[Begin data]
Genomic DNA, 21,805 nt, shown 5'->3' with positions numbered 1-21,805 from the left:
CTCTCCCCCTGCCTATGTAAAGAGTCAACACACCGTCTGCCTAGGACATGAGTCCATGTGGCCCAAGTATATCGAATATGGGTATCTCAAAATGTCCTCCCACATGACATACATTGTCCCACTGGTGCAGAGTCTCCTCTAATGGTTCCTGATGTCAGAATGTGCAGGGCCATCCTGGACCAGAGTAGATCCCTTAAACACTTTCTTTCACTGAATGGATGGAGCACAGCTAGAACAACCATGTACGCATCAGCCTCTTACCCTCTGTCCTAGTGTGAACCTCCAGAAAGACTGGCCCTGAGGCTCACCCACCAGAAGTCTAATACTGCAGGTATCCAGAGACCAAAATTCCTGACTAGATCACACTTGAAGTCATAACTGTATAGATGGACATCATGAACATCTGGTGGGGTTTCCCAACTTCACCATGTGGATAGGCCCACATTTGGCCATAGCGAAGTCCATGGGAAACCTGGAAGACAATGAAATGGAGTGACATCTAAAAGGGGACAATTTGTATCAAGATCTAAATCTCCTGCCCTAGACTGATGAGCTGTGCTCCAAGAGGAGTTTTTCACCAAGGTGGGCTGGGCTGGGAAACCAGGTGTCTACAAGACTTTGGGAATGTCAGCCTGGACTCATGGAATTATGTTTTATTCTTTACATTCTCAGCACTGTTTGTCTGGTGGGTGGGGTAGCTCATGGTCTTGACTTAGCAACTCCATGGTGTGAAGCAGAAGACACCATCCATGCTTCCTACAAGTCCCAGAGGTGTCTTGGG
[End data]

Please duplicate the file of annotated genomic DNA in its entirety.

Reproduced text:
Genomic DNA, 21,805 nt, shown 5'->3' with positions numbered 1-21,805 from the left:
CTCTCCCCCTGCCTATGTAAAGAGTCAACACACCGTCTGCCTAGGACATGAGTCCATGTGGCCCAAGTATATCGAATATGGGTATCTCAAAATGTCCTCCCACATGACATACATTGTCCCACTGGTGCAGAGTCTCCTCTAATGGTTCCTGATGTCAGAATGTGCAGGGCCATCCTGGACCAGAGTAGATCCCTTAAACACTTTCTTTCACTGAATGGATGGAGCACAGCTAGAACAACCATGTACGCATCAGCCTCTTACCCTCTGTCCTAGTGTGAACCTCCAGAAAGACTGGCCCTGAGGCTCACCCACCAGAAGTCTAATACTGCAGGTATCCAGAGACCAAAATTCCTGACTAGATCACACTTGAAGTCATAACTGTATAGATGGACATCATGAACATCTGGTGGGGTTTCCCAACTTCACCATGTGGATAGGCCCACATTTGGCCATAGCGAAGTCCATGGGAAACCTGGAAGACAATGAAATGGAGTGACATCTAAAAGGGGACAATTTGTATCAAGATCTAAATCTCCTGCCCTAGACTGATGAGCTGTGCTCCAAGAGGAGTTTTTCACCAAGGTGGGCTGGGCTGGGAAACCAGGTGTCTACAAGACTTTGGGAATGTCAGCCTGGACTCATGGAATTATGTTTTATTCTTTACATTCTCAGCACTGTTTGTCTGGTGGGTGGGGTAGCTCATGGTCTTGACTTAGCAACTCCATGGTGTGAAGCAGAAGACACCATCCATGCTTCCTACAAGTCCCAGAGGTGTCTTGGG